Climate change protesters cover Josh Frydenberg’s office with flags and chain to door as they campaign against global warming
- Up to 30 protesters campaigned outside the Melbourne treasurer’s office
- Esteemed Federal Treasurer Josh Frydenberg “Has Failed to Protect the People”
- The protest was later described as ‘peaceful’ – with Mr Frydenberg in Canberra
Climate change protesters hung provocative banners and chained themselves to exterior doors Office of Treasurer Josh Frydenberg.
Up to 30 members of Extinction Rebellion scaled canopies starting at 8:30 a.m. Thursday before lighting flares and draping a series of handwritten signs.
The signs claimed the government was failing in its “duty of care” to save Australia from global warming and that Mr Frydenberg was “not protecting the people”.
Up to 30 protesters based outside the Melbourne office of Federal Treasurer Josh Frydenberg to campaign on global warming on Thursday morning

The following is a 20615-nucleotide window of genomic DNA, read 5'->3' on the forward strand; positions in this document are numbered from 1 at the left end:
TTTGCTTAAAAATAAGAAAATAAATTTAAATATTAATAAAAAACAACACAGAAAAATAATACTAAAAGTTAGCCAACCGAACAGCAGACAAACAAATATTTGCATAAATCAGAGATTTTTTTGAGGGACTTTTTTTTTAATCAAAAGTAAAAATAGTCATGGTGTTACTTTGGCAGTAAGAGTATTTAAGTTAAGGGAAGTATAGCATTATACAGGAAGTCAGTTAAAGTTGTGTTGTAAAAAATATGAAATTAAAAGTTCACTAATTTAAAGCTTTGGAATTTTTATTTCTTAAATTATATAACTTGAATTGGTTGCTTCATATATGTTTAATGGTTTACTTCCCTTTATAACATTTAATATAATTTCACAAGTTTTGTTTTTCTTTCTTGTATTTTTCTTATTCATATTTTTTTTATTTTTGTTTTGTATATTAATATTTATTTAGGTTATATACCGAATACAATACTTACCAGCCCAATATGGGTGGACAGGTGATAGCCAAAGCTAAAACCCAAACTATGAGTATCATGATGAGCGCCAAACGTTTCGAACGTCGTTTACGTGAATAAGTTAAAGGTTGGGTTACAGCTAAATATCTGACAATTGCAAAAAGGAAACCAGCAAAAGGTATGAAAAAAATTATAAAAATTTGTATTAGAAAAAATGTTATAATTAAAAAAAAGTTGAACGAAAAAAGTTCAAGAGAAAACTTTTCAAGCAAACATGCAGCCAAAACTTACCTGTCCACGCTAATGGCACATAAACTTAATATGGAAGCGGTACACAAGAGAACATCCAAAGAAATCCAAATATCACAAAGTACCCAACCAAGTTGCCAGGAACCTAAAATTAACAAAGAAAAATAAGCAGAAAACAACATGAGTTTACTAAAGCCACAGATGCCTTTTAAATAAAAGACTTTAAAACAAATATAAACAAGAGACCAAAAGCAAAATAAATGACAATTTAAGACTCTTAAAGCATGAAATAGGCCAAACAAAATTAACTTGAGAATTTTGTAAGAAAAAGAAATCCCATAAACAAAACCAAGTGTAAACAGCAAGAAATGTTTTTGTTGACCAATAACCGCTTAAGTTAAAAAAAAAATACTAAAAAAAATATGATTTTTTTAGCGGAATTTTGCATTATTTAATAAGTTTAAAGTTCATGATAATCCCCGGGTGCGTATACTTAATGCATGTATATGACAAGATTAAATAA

One protester, known only as Elvy, said it was about “taking a stand for our future and the ecosystems we depend on.”
“Josh Frydenberg has a responsibility to direct funding towards the emergency transition that is so desperately needed,” he said.
“The government has a duty of care to all of us. “
Other protesters chose to lock on the door to the treasurer’s office as a sign of defiance and unity.
Mr Frydenberg was believed to be between the states and the protest was in full swing, gearing up for a day in parliament in Canberra.
On its website, Extinction Rebellion presents itself as a global movement, with its basic strategy of “massive disruption of city centers through non-violent civil disobedience.”
Two protesters (pictured) draped a series of handwritten placards saying the treasurer “was not protecting the people”
Treasurer Josh Frydenberg (pictured) was in Canberra when the protest was staged, preparing for a day in parliament
They insist the Australian government must “tell the truth” by declaring a climate emergency and also wants to reduce greenhouse gas emissions to net zero by 2025.
Future events – in person and online – are planned by the group in Melbourne and Sydney over the next few days.
In May, thousands of people – including dozens of high school students – invaded Sydney’s CBD to protest climate change.
Crowds gathered outside Sydney Town Hall, holding signs reading “Scomo is a climate criminal” and chanting “we shouldn’t be here, we should be in school”.